If you’re anything like me, you don’t really remember all the cards until you’ve actually played with a large portion of them. In Worlds Collide it’s even harder with the Latin Dinos and two whole houses to learn.
I have an Archon event this weekend, and as an effort to learn which cards I need to be able to recognise as I read Archon cards, I’m writing this guide.
I’m only going to list cards that may require adjusting play. I don’t need to know ahead of time about a card that only has an effect after it is in play, unless that effect is huge.
I’m also not going to list old cards reprinted in Worlds Collide.
I need to know if I can reply on my artifacts to stay around. And I need to know if one use Artifacts should be used before my opponent might use them. Also, some Artifact control causes long term problems, and may cause me to discard low impact Artifacts rather than play them.
Hock is the only new common artifact control, and as such is the main card we need to know. Luckily it is easy to remember, as the name suggests what it does. When playing against Hock, if you have 1-2 low impact artifacts, it may be better to discard them.
Tachyon pulse is similar to EMP Blast, as it kills all artifacts. This can be a problem for decks which rely on multiple artifacts, luckily, it is a rare.
Giant Gnawbill and Techivore Pulpate are similar, though the former only destroys one artifact at a time while the latter destroys all of them. Both are rare, and you can adjust your play after you see them, but it is important to be aware that they could hit the table.
There is also The Big One, but you can see that one coming from a mile away, so might not be necessary to adjust your play based on it.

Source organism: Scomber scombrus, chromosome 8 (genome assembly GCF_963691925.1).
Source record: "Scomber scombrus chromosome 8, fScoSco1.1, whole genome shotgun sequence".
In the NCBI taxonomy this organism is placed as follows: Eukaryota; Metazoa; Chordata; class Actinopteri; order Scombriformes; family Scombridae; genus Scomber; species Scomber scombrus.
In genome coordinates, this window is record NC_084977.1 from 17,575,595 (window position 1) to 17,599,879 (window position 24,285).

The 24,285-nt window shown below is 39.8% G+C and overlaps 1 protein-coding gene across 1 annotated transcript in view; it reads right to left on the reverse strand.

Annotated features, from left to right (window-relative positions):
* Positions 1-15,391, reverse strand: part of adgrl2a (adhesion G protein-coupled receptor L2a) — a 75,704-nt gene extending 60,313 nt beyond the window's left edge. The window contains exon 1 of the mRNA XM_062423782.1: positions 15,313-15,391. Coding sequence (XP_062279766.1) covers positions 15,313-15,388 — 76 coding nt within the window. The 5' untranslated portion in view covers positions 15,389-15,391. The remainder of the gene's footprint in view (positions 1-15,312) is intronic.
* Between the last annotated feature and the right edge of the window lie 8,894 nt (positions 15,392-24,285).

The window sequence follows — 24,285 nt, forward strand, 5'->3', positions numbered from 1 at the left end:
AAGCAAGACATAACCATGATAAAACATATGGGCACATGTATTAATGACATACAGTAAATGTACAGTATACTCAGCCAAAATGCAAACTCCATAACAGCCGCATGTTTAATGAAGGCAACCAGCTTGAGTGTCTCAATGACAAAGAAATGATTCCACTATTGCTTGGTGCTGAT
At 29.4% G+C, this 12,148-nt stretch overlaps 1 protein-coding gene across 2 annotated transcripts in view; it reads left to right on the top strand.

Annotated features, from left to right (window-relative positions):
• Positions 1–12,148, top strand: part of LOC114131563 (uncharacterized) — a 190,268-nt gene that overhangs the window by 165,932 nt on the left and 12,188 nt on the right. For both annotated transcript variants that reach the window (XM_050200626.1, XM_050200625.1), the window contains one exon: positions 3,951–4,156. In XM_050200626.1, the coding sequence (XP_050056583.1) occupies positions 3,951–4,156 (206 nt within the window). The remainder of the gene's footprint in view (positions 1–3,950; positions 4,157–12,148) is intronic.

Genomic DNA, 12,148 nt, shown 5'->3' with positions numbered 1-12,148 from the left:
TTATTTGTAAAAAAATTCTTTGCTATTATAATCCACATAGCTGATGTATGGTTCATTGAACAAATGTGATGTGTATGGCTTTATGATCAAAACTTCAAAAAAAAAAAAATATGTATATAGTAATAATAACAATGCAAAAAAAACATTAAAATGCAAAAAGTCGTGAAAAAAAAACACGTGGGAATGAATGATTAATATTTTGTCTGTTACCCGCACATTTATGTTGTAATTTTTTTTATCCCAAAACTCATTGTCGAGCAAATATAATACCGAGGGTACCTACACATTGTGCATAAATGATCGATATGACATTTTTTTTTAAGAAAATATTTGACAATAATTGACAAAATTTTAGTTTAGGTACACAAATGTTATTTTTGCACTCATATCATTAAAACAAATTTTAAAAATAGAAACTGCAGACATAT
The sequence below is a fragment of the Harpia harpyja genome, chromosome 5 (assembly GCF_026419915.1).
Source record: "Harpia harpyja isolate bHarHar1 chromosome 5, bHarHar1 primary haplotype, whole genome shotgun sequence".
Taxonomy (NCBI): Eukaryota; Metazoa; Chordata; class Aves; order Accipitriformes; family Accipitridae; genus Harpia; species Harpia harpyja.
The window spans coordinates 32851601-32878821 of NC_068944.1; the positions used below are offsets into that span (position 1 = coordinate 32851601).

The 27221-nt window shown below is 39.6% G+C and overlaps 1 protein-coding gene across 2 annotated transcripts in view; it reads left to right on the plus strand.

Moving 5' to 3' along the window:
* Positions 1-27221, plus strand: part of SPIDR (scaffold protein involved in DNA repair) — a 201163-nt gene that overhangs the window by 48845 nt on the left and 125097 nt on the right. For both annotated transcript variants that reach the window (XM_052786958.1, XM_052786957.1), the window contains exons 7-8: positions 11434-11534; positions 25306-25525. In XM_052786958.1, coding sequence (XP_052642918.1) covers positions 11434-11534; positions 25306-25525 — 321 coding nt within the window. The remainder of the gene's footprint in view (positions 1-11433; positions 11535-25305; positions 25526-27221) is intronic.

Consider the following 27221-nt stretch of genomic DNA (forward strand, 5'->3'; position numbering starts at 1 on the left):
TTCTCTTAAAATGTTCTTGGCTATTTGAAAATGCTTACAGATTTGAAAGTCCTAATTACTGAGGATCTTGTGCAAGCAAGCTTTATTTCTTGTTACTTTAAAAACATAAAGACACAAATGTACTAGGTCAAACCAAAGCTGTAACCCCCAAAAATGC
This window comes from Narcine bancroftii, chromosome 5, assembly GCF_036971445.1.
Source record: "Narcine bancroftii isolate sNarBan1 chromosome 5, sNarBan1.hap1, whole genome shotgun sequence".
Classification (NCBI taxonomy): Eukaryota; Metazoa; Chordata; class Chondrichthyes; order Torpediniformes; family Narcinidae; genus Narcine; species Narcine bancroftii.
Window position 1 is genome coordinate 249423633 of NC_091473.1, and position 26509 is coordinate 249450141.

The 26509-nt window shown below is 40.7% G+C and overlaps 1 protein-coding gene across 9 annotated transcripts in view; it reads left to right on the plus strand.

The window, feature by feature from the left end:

Lastly an elusive one, which you might miss even reading the card. Harvest Time will also purge any Artifacts that have the chosen trait.
Big Aember Swings
Cards that could cause a big chunk of Æmber to move from your pool to your opponent’s.
If you have any steal of your own, it could turn Information Exchange into a better Bait and Switch, so be aware.
If your opponent has Trust No One, you need to be careful about killing their last creature. It would be especially smart to leave a non-Shadows creature in play, so they can’t suicide with it. But only if you have 2 or more houses among creatures in play, otherwise it’s not that strong.
On its own, Crassosaurus might make you try and not go too high, so your opponent can’t capture all your aember, much like a Drumble might make you go to 6 instead of 7.
But combined with either Sic Semper Tyrannosaurus or Exile, the Crassosaurus can be a huge threat.
And those two cards also combo extremely well with Tribute, but I’m not sure how you play around that.
Dis has introduced a lot of purging effects into the game, and some decks really need to be aware of it. I can’t say I have formulated a good plan on how to deal with it, mostly due to inexperience, but awareness might help make better decisions during a game.
Borr Nit and Borr Nit’s Touch have similar effects, but one happens immediately and the other you have a chance to kill. Either way though, this could seriously disrupt a combo, so be prepared with an alternative path to victory.
While Infurnace and Noname only purge cards in the discard pile, it may still be relevant for your long term plan. You might want to get immediate value out of recursion rather than wait for the best timing.
If your opponent plays an Impspector and doesn’t immediately kill it, you may be able to control which cards it will purge by adjusting your hand before killing it. If the cards are right, you might even be able to use it to your advantage.